HDL – High-Density Lipoprotein is what we like to call “good cholesterol.” This is what carries bad cholesterol and triglycerides to the liver in order to get rid of them. 

Triglyceride – These come from the fats you consume. Like LDL, a high amount of triglyceride is also linked to cardiovascular disease

What Can Exercise Do for Cholesterol? 

A study on activity and cholesterol found that physically active individuals had lower levels of LDL and Triglyceride, and higher levels of HDL, than individuals who lived a sedentary (non-active) lifestyle. 

The levels of activity among the participants were mixed. This means that low, moderate, and high intensity exercises all made a difference. This is great news for people who are afraid to start exercising for fear they aren’t “fit enough” to exercise. If this is you, read our post on The Common Misconception of Getting Fit Before Joining a Gym

Exercises You Can You Do to Lower LDLs and Raise HDLs 

Regardless of our suggestions, you should choose an exercise that you can comfortably do for extended periods of time. It may also be necessary to have your doctor monitor how your heart responds to any new exercise routine.  

The American Heart Association recommends about 150 minutes of moderate aerobic activity per week (that’s about 30 minutes a day if you’re working out 5 days a week), or 75 minutes of vigorous activity each week.  

You can mix and match different amounts of moderate and vigorous exercise. The idea is to aim for some amount of time in the AHA’s general ballpark and work your way to a level that feels good for you.  


Aerobic exercises include activities like jogging, running, swimming, bicycling, dancing, and others that elevate your heart rate.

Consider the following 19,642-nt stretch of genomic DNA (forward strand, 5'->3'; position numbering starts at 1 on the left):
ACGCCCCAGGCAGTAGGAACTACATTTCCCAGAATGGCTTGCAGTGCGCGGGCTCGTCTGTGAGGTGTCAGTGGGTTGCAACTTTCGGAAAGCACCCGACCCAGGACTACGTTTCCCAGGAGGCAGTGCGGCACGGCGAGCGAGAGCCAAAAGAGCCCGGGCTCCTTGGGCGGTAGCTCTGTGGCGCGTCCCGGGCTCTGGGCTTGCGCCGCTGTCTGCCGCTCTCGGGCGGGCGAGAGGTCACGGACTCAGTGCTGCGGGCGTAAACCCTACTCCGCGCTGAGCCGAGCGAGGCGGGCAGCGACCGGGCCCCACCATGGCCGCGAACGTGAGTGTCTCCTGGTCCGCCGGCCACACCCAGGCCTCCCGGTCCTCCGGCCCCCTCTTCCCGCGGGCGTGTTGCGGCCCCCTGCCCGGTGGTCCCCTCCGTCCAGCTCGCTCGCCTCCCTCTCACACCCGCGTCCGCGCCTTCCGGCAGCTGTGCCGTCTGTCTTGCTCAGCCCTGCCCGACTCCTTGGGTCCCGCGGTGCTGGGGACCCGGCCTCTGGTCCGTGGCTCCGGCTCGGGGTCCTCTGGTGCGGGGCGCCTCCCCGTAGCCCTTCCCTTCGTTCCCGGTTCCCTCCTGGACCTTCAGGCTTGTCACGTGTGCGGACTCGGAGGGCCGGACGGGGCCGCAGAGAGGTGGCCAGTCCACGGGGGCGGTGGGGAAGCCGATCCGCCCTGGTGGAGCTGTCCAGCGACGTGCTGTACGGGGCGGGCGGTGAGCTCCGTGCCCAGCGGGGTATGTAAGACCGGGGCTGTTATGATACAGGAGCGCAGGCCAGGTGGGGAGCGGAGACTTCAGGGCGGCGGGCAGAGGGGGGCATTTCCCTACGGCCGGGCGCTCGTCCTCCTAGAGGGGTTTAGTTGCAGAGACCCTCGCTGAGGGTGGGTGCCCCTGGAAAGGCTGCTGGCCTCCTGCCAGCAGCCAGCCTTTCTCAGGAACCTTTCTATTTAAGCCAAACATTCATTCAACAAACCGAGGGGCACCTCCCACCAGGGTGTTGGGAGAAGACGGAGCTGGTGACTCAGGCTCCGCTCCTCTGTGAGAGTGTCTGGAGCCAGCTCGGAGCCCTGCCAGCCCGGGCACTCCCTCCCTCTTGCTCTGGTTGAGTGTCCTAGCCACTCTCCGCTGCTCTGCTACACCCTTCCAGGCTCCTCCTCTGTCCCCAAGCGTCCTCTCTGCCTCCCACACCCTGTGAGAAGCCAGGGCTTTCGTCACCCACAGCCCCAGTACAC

To effect cholesterol, one study suggests that an effective level of weekly exercise is approximately 17 to 18 miles of jogging at a moderate pace. If that’s too much, 11 miles is still effective but to a lesser degree.  

If 30 minutes a day sounds a bit vague, this jogging recommendation may give you a more focused perspective on how much exercise you should aim for.  

Low to Moderate Intensity Resistance Training 

Resistance training may involve the use of objects, like dumbbells, or your own body weight to improve your muscle strength, tone, mass, or endurance. Examples include lifting free weights, bench press, deadlift, squats, lunges, and more. 

A review conducted by Mann and colleagues investigates the effects of resistance training on cholesterol. Their findings suggested that low to moderate intensity workouts were just as effective as high-intensity workouts! More good news! 

This type of exercise can be done independently to improve cholesterol or be paired with aerobic exercise. 


Long story short: 

  1. Regular exercise, performed for extended periods of time, is the big game changer
  2. Cardio and resistance training are shown to improve cholesterol
  3. It’s more about quality than quantity

To learn from our Registered Dietician, Debbie James, about how to lower cholesterol with the right food choices, read the answers to her Q&As on low carb and low fat diets and cholesterol friendly foods. To access our monthly blog post highlights, subscribe to our newsletter today!


  1. “American Heart Association Recommendations for Physical Activity in Adults and Kids.” Www.heart.org, 2018, www.heart.org/en/healthy-living/fitness/fitness-basics/aha-recs-for-physical-activity-in-adults.


  2. Kodama, Satoru, et al. “Effect of Aerobic Exercise Training on Serum Levels of High-Density Lipoprotein Cholesterol.” Archives of Internal Medicine, American Medical Association, 28 May 2007, jamanetwork.com/journals/jamainternalmedicine/article-abstract/486847.


  3. Kraus, William E, et al. “Effects of the Amount and Intensity of Exercise on Plasma Lipoproteins: NEJM.” New England Journal of Medicine, 2002, www.nejm.org/doi/full/10.1056/NEJMoa020194#t=article.


  4. Mann, Steven, et al. “Differential Effects of Aerobic Exercise, Resistance Training and Combined Exercise Modalities on Cholesterol and the Lipid Profile: Review, Synthesis and Recommendations.” SpringerLink, Springer International Publishing, 31 Oct. 2013, link.springer.com/article/10.1007/s40279-013-0110-5.


  5. Skoumas, John, et al. “Physical Activity, High Density Lipoprotein Cholesterol and Other Lipids Levels, in Men and Women from the ATTICA Study.” Lipids in Health and Disease, BioMed Central, 12 June 2003, lipidworld.biomedcentral.com/articles/10.1186/1476-511X-2-3.